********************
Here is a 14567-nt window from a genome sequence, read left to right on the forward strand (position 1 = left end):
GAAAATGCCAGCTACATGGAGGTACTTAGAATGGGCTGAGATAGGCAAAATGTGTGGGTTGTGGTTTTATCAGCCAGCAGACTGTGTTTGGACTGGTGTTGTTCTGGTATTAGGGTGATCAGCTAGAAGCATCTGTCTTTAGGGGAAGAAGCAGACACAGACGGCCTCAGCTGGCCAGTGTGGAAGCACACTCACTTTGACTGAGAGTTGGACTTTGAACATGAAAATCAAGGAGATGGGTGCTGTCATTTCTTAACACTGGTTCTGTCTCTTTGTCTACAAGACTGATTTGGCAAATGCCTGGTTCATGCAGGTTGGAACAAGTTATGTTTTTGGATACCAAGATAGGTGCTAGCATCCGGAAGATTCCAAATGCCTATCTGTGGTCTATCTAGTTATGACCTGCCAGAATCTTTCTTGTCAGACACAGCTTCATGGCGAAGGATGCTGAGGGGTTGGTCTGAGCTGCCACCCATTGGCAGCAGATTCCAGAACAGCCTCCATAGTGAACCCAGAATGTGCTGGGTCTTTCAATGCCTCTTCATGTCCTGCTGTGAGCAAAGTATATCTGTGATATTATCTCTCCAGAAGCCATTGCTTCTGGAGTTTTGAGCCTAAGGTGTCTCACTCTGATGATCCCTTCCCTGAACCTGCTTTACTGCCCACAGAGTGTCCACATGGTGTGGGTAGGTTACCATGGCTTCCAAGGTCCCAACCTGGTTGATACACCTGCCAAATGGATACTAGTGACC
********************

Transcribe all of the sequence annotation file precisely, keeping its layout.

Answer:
Here is a 14567-nt window from a genome sequence, read left to right on the forward strand (position 1 = left end):
GAAAATGCCAGCTACATGGAGGTACTTAGAATGGGCTGAGATAGGCAAAATGTGTGGGTTGTGGTTTTATCAGCCAGCAGACTGTGTTTGGACTGGTGTTGTTCTGGTATTAGGGTGATCAGCTAGAAGCATCTGTCTTTAGGGGAAGAAGCAGACACAGACGGCCTCAGCTGGCCAGTGTGGAAGCACACTCACTTTGACTGAGAGTTGGACTTTGAACATGAAAATCAAGGAGATGGGTGCTGTCATTTCTTAACACTGGTTCTGTCTCTTTGTCTACAAGACTGATTTGGCAAATGCCTGGTTCATGCAGGTTGGAACAAGTTATGTTTTTGGATACCAAGATAGGTGCTAGCATCCGGAAGATTCCAAATGCCTATCTGTGGTCTATCTAGTTATGACCTGCCAGAATCTTTCTTGTCAGACACAGCTTCATGGCGAAGGATGCTGAGGGGTTGGTCTGAGCTGCCACCCATTGGCAGCAGATTCCAGAACAGCCTCCATAGTGAACCCAGAATGTGCTGGGTCTTTCAATGCCTCTTCATGTCCTGCTGTGAGCAAAGTATATCTGTGATATTATCTCTCCAGAAGCCATTGCTTCTGGAGTTTTGAGCCTAAGGTGTCTCACTCTGATGATCCCTTCCCTGAACCTGCTTTACTGCCCACAGAGTGTCCACATGGTGTGGGTAGGTTACCATGGCTTCCAAGGTCCCAACCTGGTTGATACACCTGCCAAATGGATACTAGTGACC